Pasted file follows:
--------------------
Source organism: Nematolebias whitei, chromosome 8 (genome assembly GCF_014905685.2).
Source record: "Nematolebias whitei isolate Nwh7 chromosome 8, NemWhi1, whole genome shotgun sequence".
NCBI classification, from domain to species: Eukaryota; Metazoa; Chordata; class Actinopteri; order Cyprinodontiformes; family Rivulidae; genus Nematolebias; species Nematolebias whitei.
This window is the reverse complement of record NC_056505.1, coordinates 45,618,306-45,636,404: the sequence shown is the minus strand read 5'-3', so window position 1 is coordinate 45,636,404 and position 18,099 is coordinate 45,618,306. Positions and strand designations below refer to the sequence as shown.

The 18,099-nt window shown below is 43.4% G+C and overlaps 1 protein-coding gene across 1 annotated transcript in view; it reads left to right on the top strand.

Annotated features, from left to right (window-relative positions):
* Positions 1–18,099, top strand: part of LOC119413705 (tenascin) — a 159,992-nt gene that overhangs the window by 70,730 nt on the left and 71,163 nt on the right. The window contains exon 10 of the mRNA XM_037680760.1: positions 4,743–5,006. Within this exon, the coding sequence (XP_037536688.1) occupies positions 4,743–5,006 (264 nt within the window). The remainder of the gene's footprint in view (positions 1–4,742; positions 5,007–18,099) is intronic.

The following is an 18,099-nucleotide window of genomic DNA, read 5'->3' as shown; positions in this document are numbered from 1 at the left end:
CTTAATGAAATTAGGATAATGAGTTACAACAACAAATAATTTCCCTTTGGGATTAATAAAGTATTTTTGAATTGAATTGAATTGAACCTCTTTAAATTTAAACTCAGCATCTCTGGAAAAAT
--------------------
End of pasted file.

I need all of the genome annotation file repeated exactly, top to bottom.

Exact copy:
Source organism: Nematolebias whitei, chromosome 8 (genome assembly GCF_014905685.2).
Source record: "Nematolebias whitei isolate Nwh7 chromosome 8, NemWhi1, whole genome shotgun sequence".
NCBI classification, from domain to species: Eukaryota; Metazoa; Chordata; class Actinopteri; order Cyprinodontiformes; family Rivulidae; genus Nematolebias; species Nematolebias whitei.
This window is the reverse complement of record NC_056505.1, coordinates 45,618,306-45,636,404: the sequence shown is the minus strand read 5'-3', so window position 1 is coordinate 45,636,404 and position 18,099 is coordinate 45,618,306. Positions and strand designations below refer to the sequence as shown.

The 18,099-nt window shown below is 43.4% G+C and overlaps 1 protein-coding gene across 1 annotated transcript in view; it reads left to right on the top strand.

Annotated features, from left to right (window-relative positions):
* Positions 1–18,099, top strand: part of LOC119413705 (tenascin) — a 159,992-nt gene that overhangs the window by 70,730 nt on the left and 71,163 nt on the right. The window contains exon 10 of the mRNA XM_037680760.1: positions 4,743–5,006. Within this exon, the coding sequence (XP_037536688.1) occupies positions 4,743–5,006 (264 nt within the window). The remainder of the gene's footprint in view (positions 1–4,742; positions 5,007–18,099) is intronic.

The following is an 18,099-nucleotide window of genomic DNA, read 5'->3' as shown; positions in this document are numbered from 1 at the left end:
CTTAATGAAATTAGGATAATGAGTTACAACAACAAATAATTTCCCTTTGGGATTAATAAAGTATTTTTGAATTGAATTGAATTGAACCTCTTTAAATTTAAACTCAGCATCTCTGGAAAAAT